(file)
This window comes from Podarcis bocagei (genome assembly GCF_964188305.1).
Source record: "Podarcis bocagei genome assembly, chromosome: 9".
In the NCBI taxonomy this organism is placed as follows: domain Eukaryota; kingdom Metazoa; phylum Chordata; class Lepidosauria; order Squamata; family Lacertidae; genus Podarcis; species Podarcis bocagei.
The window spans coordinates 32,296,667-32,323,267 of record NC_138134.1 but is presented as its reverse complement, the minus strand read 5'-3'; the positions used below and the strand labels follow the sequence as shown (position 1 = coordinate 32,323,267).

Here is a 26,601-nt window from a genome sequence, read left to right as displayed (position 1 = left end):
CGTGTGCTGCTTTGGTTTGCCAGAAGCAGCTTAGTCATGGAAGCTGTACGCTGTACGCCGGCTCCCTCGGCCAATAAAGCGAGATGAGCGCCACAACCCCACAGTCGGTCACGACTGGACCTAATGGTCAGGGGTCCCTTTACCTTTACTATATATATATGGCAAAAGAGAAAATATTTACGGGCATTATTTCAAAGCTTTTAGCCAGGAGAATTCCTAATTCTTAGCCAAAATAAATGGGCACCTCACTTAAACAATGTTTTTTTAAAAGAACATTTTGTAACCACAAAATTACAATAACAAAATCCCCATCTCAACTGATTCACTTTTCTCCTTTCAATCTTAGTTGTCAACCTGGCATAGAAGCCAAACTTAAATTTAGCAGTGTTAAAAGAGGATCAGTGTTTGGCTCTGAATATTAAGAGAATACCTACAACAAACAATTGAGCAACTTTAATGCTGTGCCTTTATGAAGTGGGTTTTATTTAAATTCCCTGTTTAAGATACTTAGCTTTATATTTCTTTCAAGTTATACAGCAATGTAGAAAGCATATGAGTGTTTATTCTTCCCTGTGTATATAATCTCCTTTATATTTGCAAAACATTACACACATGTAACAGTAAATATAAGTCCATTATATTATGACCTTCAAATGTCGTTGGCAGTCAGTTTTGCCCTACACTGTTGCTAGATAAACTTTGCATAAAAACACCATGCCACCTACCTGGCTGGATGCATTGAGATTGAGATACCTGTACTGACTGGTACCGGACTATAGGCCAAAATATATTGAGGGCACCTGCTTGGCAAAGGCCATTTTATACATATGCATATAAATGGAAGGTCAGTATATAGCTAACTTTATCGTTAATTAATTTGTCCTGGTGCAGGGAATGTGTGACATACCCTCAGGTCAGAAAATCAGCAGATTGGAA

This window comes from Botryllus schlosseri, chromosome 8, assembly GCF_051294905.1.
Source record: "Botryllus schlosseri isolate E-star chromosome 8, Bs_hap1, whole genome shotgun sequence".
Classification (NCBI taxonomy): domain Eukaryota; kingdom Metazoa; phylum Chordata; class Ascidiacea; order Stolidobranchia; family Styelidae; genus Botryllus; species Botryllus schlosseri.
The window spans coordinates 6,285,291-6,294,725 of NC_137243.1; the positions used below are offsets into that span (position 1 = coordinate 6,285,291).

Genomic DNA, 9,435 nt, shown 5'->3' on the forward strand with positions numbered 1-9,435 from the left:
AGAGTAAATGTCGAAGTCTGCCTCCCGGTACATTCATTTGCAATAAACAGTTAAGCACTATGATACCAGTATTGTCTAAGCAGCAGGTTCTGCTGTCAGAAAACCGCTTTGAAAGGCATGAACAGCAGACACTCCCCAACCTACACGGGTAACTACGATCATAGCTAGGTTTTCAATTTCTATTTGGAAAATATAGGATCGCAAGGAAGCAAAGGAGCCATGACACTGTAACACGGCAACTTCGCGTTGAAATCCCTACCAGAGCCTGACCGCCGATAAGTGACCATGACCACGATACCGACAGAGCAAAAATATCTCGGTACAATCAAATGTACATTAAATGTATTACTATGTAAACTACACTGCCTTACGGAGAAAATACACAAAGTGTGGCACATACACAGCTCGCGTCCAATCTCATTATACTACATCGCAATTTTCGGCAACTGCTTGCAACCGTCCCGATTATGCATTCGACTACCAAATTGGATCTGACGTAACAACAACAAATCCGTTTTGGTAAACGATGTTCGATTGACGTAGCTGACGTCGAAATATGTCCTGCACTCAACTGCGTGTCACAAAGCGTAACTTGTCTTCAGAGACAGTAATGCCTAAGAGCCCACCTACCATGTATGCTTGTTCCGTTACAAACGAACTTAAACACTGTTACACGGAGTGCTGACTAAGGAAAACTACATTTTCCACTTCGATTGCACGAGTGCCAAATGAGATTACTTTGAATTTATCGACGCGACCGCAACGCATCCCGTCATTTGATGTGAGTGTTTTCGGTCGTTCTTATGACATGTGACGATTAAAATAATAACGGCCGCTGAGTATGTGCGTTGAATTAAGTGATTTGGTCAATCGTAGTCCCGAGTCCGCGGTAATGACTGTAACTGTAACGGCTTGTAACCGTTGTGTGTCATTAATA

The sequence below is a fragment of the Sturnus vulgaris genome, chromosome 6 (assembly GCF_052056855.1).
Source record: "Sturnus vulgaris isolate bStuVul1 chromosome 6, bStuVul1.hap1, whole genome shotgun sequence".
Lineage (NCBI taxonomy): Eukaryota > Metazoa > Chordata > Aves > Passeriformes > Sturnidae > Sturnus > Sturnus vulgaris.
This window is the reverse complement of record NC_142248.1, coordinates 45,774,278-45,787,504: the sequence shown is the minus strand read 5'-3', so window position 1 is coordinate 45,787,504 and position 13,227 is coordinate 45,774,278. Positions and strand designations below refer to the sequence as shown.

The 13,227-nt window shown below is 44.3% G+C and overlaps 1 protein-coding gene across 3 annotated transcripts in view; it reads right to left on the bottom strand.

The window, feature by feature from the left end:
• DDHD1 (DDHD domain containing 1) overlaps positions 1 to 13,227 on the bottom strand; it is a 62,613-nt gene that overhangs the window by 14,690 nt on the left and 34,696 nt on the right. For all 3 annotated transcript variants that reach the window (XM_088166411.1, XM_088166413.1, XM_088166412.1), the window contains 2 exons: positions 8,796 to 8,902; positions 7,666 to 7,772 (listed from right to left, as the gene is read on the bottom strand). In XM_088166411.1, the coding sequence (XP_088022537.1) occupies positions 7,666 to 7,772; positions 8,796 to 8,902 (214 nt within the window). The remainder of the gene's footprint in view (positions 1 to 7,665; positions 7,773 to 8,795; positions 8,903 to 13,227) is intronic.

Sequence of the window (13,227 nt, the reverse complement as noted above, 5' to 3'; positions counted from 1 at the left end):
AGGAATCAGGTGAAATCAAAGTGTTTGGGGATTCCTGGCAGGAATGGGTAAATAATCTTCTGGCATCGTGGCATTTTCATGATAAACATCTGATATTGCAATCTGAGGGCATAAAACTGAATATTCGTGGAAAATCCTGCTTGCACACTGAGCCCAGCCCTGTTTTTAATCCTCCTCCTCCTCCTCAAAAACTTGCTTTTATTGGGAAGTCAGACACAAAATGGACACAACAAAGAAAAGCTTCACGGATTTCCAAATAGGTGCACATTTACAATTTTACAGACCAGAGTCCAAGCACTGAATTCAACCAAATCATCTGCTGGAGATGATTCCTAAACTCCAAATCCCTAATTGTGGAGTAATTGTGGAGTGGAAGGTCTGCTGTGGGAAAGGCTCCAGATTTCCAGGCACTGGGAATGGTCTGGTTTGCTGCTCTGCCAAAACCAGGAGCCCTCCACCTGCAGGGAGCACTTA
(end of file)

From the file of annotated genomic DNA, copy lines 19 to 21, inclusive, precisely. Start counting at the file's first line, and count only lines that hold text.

• DDHD1 (DDHD domain containing 1) overlaps positions 1 to 13,227 on the bottom strand; it is a 62,613-nt gene that overhangs the window by 14,690 nt on the left and 34,696 nt on the right. For all 3 annotated transcript variants that reach the window (XM_088166411.1, XM_088166413.1, XM_088166412.1), the window contains 2 exons: positions 8,796 to 8,902; positions 7,666 to 7,772 (listed from right to left, as the gene is read on the bottom strand). In XM_088166411.1, the coding sequence (XP_088022537.1) occupies positions 7,666 to 7,772; positions 8,796 to 8,902 (214 nt within the window). The remainder of the gene's footprint in view (positions 1 to 7,665; positions 7,773 to 8,795; positions 8,903 to 13,227) is intronic.

Sequence of the window (13,227 nt, the reverse complement as noted above, 5' to 3'; positions counted from 1 at the left end):
AGGAATCAGGTGAAATCAAAGTGTTTGGGGATTCCTGGCAGGAATGGGTAAATAATCTTCTGGCATCGTGGCATTTTCATGATAAACATCTGATATTGCAATCTGAGGGCATAAAACTGAATATTCGTGGAAAATCCTGCTTGCACACTGAGCCCAGCCCTGTTTTTAATCCTCCTCCTCCTCCTCAAAAACTTGCTTTTATTGGGAAGTCAGACACAAAATGGACACAACAAAGAAAAGCTTCACGGATTTCCAAATAGGTGCACATTTACAATTTTACAGACCAGAGTCCAAGCACTGAATTCAACCAAATCATCTGCTGGAGATGATTCCTAAACTCCAAATCCCTAATTGTGGAGTAATTGTGGAGTGGAAGGTCTGCTGTGGGAAAGGCTCCAGATTTCCAGGCACTGGGAATGGTCTGGTTTGCTGCTCTGCCAAAACCAGGAGCCCTCCACCTGCAGGGAGCACTTA